Immediately thereafter were appointed for him seventeen thousand, nine hundred, and thirteen cows of the towns of Pautille and Brehemond, to furnish him with milk in ordinary, for it was impossible to find a nurse sufficient for him in all the country, considering the great quantity of milk that was requisite for his nourishment; although there were not wanting some doctors of the opinion of Scotus, who affirmed that his own mother gave him suck, and that she could draw out of her breasts one thousand, four hundred, two pipes, and nine pails of milk at every time.

Which indeed is not probable, and this point hath been found duggishly scandalous and offensive to tender ears, for that it savoured a little of heresy. Thus was he handled for one year and ten months; after which time, by the advice of physicians, they began to carry him, and then was made for him a fine little cart drawn with oxen, of the invention of Jan Denio, wherein they led him hither and thither with great joy; and he was worth the seeing, for he was a fine boy, had a burly physiognomy, and almost ten chins. He cried very little, but beshit himself every hour: for, to speak truly of him, he was wonderfully phlegmatic in his posteriors, both by reason of his natural complexion and the accidental disposition which had befallen him by his too much quaffing of the Septembral juice. Yet without a cause did not he sup one drop; for if he happened to be vexed, angry, displeased, or sorry, if he did fret, if he did weep, if he did cry, and what grievous quarter soever he kept, in bringing him some drink, he would be instantly pacified, reseated in his own temper, in a good humour again, and as still and quiet as ever. One of his governesses told me (swearing by her fig), how he was so accustomed to this kind of way, that, at the sound of pints and flagons, he would on a sudden fall into an ecstasy, as if he had then tasted of the joys of paradise; so that they, upon consideration of this, his divine complexion, would every morning, to cheer him up, play with a knife upon the glasses, on the bottles with their stopples, and on the pottle-pots with their lids and covers, at the sound whereof he became gay, did leap for joy, would loll and rock himself in the cradle, then nod with his head, monochordizing with his fingers, and barytonizing with his tail.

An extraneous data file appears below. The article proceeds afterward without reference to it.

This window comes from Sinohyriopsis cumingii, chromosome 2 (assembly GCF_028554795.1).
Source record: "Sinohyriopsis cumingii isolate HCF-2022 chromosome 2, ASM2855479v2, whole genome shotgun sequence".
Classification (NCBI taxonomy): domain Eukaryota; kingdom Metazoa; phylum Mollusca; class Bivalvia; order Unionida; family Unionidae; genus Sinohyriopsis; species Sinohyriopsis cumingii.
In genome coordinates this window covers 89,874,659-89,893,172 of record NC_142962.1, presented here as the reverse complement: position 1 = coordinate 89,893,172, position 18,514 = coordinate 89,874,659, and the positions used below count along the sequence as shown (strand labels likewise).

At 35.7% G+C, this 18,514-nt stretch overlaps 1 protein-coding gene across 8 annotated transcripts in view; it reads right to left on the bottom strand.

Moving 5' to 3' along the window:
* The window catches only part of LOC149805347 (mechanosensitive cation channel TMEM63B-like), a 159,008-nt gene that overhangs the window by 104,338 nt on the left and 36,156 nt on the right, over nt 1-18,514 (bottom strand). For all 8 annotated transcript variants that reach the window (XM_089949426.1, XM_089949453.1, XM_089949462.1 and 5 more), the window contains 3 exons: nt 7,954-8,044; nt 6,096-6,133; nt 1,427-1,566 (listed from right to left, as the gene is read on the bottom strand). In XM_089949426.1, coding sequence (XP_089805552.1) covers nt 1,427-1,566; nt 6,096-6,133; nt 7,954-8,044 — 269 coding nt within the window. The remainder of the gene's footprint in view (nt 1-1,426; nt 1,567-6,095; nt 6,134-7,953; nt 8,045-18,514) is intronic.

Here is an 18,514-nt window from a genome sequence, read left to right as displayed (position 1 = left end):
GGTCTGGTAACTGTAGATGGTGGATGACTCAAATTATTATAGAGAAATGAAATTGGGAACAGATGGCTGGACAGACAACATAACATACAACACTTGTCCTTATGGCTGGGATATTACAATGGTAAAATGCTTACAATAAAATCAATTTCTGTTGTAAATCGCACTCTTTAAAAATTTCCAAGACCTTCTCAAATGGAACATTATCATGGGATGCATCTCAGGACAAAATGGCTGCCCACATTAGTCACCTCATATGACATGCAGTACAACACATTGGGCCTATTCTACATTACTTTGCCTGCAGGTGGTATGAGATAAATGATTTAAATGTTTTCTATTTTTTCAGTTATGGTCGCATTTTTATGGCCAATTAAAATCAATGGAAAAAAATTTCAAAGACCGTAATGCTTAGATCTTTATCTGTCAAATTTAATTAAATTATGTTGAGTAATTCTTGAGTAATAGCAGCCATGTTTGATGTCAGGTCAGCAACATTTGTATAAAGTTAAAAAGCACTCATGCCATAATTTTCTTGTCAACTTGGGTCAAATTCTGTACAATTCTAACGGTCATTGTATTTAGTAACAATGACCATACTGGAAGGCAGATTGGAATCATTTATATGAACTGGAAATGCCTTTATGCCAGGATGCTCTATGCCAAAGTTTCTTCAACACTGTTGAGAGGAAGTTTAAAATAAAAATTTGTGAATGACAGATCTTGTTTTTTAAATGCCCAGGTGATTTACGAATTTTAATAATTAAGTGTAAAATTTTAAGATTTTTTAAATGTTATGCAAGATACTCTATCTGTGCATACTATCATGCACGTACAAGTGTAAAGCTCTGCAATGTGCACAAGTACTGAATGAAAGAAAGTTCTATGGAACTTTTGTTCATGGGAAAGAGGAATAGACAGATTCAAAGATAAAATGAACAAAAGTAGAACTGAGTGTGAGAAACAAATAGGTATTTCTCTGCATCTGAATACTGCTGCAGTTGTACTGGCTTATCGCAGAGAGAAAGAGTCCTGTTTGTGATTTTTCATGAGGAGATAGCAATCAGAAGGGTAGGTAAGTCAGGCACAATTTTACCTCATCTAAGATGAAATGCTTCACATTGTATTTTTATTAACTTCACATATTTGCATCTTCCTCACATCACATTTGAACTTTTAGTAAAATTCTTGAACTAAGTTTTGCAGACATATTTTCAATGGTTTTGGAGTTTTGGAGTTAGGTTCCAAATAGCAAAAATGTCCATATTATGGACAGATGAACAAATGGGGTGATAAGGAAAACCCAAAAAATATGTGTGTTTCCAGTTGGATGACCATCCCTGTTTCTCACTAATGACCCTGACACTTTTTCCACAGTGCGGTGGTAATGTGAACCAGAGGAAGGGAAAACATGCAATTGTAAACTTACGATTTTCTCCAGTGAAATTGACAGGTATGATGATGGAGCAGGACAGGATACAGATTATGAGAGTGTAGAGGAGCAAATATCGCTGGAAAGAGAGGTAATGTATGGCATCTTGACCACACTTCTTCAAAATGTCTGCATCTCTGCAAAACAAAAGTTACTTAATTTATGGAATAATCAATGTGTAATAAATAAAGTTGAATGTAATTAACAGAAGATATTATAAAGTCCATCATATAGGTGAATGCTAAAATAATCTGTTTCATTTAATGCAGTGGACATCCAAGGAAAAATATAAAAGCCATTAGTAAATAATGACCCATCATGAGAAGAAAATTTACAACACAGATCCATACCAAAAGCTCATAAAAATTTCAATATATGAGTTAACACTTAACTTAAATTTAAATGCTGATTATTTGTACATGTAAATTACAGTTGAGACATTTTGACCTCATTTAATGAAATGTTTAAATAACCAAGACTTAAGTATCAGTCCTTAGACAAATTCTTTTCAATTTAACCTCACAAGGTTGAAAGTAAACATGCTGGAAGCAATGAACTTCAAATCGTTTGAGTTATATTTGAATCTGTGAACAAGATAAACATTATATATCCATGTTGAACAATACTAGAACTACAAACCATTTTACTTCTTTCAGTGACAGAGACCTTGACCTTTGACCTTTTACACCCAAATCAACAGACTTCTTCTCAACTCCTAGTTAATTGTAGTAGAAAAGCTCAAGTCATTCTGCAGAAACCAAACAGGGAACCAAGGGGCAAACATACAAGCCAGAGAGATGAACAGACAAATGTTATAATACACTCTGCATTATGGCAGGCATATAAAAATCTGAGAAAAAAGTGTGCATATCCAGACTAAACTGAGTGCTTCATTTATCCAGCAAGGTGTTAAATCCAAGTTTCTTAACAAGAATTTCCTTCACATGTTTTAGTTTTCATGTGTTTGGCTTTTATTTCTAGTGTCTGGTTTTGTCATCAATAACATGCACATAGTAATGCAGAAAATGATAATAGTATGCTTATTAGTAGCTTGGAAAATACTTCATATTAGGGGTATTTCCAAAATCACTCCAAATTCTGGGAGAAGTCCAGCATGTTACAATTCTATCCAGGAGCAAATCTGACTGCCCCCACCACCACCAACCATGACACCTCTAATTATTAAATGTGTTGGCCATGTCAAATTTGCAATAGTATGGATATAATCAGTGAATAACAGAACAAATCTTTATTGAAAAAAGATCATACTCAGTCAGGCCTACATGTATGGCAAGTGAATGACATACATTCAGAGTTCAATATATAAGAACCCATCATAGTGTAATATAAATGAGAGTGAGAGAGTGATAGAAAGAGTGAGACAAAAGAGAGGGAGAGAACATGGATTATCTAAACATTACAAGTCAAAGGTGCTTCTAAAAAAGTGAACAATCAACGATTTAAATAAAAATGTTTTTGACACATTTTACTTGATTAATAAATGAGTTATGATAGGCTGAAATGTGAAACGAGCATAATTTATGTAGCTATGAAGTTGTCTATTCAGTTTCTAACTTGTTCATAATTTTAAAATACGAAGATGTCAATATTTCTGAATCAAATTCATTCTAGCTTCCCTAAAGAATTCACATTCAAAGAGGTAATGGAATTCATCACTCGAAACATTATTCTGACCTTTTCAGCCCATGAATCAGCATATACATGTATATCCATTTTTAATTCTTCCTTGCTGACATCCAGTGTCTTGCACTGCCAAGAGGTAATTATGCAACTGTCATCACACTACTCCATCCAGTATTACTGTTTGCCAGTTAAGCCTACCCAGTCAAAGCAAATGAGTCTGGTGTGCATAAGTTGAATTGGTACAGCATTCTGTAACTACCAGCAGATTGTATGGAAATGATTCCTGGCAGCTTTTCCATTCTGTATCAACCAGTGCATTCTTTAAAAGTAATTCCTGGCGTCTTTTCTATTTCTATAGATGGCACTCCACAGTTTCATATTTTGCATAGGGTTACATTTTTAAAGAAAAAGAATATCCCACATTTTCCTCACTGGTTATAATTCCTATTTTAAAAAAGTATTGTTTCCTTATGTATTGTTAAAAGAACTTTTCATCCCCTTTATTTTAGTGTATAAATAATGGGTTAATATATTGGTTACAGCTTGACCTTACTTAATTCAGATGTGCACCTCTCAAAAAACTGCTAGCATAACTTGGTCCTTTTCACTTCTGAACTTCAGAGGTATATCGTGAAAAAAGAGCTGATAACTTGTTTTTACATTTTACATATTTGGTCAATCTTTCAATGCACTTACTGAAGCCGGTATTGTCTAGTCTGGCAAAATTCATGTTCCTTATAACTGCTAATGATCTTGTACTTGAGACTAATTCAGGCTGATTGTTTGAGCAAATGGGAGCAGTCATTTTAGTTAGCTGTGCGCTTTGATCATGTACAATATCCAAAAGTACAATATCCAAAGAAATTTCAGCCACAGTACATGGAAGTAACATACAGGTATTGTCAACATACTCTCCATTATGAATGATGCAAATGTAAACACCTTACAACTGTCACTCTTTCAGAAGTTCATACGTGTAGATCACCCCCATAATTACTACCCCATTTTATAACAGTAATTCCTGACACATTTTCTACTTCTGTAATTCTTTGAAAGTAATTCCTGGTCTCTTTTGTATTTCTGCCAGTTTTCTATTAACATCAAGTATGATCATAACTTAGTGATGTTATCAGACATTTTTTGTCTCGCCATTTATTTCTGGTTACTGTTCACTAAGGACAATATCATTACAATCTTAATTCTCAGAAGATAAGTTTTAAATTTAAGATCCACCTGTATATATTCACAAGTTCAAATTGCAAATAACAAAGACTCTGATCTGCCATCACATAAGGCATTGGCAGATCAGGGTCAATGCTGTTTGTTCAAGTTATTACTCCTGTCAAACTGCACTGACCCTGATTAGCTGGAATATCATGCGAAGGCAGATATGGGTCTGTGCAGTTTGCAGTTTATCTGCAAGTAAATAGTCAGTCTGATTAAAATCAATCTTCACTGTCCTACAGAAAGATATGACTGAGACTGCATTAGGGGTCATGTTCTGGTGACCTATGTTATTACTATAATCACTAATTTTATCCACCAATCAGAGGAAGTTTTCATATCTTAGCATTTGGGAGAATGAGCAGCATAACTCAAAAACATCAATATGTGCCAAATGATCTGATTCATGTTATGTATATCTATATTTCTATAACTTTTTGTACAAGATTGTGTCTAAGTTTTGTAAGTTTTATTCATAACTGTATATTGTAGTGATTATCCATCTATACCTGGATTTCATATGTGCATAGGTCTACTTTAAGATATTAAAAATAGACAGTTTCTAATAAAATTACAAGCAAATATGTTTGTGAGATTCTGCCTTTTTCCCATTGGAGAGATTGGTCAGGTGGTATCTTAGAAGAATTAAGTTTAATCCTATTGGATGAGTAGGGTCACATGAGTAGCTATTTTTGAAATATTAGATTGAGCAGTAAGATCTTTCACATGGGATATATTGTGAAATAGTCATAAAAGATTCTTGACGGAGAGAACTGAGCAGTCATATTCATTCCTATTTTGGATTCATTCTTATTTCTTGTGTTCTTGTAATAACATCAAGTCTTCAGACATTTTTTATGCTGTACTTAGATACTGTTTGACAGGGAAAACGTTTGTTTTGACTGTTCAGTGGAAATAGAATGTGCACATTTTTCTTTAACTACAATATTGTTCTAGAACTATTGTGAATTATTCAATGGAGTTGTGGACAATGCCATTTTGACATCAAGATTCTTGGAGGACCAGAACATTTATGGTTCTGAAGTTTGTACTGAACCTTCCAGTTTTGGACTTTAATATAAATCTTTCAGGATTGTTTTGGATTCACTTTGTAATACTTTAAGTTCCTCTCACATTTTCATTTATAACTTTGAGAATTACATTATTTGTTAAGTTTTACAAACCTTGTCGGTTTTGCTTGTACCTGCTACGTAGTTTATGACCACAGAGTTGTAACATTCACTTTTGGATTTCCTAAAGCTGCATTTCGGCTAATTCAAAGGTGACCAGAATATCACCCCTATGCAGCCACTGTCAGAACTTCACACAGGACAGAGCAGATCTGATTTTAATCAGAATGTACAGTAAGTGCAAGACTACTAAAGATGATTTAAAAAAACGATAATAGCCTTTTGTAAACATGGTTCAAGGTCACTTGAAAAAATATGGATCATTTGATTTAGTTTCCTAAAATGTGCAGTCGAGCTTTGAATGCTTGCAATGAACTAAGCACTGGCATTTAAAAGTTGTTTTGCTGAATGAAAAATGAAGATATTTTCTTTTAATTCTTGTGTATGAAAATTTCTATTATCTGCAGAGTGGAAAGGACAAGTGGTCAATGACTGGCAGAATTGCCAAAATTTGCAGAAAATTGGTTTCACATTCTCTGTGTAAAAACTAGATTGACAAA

Rabelais, François (ca. 1483–1553), The Works of Francis Rabelas. Translated from the French by Sir Thomas Urquhart and Motteux; with explanatory notes, by Duchat, Ozell, and Others. Volume I [books 1, 2, and 3 to chapter 13]. Thomas Urquhart and Peter Motteux, translator. London: H. G. Bohn, 1851. Chapter 7. Internet Archive

Gargantua

Clef des allégories du Roman de Rabelais. Donnée au XVIIe siècle. Cette clef ne mérite pas d’etre prise au sérieux. Elle peut cependant donner une idée des interprétations arbitraires dont le Roman de Rabelais a été l’object, et nous n’avons pas jugé inutile de la reproduire.

Gargantua = François Ier

Rabelais, François (ca. 1483–1553), François Rabelais. Tout ce qui existe de ses oeuvres. Louis Moland (1824–1899), editor. Paris: Garnier Frêres, 1884. xliii. Gallica

Gargantua

Gargantua. A giant.

1571 Golding Calvin on Psalms lxxiii. 8 Gyantes, or one-eyed Gargantuas.

1579 Fulke Heskins’ Parl. 164 Now riseth vp this Gargantua, and will proue..that one bodie may be in another.

1598 B. Jonson Ev. Man in Hum. ii. i, I’ll go near to fill that huge tumbrel-slop of yours with somewhat, an I have good luck: your Garagantua breech cannot carry it away so.